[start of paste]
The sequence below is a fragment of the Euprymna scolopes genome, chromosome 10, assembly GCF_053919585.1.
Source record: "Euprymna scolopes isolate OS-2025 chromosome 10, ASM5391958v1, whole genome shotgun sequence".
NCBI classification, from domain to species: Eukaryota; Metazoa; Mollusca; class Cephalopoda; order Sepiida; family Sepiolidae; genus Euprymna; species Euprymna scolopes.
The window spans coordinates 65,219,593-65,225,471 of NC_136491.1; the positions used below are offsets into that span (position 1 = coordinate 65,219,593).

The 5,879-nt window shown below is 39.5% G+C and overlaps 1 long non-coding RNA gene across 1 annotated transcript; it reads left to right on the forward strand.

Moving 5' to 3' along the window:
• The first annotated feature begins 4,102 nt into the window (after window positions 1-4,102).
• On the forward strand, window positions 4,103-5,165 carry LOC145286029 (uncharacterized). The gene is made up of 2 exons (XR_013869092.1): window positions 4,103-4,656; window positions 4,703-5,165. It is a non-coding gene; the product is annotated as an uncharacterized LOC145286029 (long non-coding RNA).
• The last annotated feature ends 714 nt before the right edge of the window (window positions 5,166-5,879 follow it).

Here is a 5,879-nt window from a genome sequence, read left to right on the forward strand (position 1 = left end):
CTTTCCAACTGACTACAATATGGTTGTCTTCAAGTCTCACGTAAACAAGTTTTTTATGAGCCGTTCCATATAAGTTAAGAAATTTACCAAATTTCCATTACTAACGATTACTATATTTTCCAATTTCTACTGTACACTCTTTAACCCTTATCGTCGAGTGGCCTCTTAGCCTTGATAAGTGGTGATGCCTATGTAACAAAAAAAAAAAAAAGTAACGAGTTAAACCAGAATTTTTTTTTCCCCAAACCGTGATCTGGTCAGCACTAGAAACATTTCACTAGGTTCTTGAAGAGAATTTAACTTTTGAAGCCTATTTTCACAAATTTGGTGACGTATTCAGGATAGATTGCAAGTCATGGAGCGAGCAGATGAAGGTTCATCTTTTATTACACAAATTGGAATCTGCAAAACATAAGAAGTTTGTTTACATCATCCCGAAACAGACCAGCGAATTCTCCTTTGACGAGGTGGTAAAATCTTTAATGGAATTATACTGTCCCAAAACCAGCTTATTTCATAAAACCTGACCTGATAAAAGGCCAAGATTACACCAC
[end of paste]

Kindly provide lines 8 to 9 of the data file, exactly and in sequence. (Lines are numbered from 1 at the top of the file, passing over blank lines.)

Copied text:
• On the forward strand, window positions 4,103-5,165 carry LOC145286029 (uncharacterized). The gene is made up of 2 exons (XR_013869092.1): window positions 4,103-4,656; window positions 4,703-5,165. It is a non-coding gene; the product is annotated as an uncharacterized LOC145286029 (long non-coding RNA).
• The last annotated feature ends 714 nt before the right edge of the window (window positions 5,166-5,879 follow it).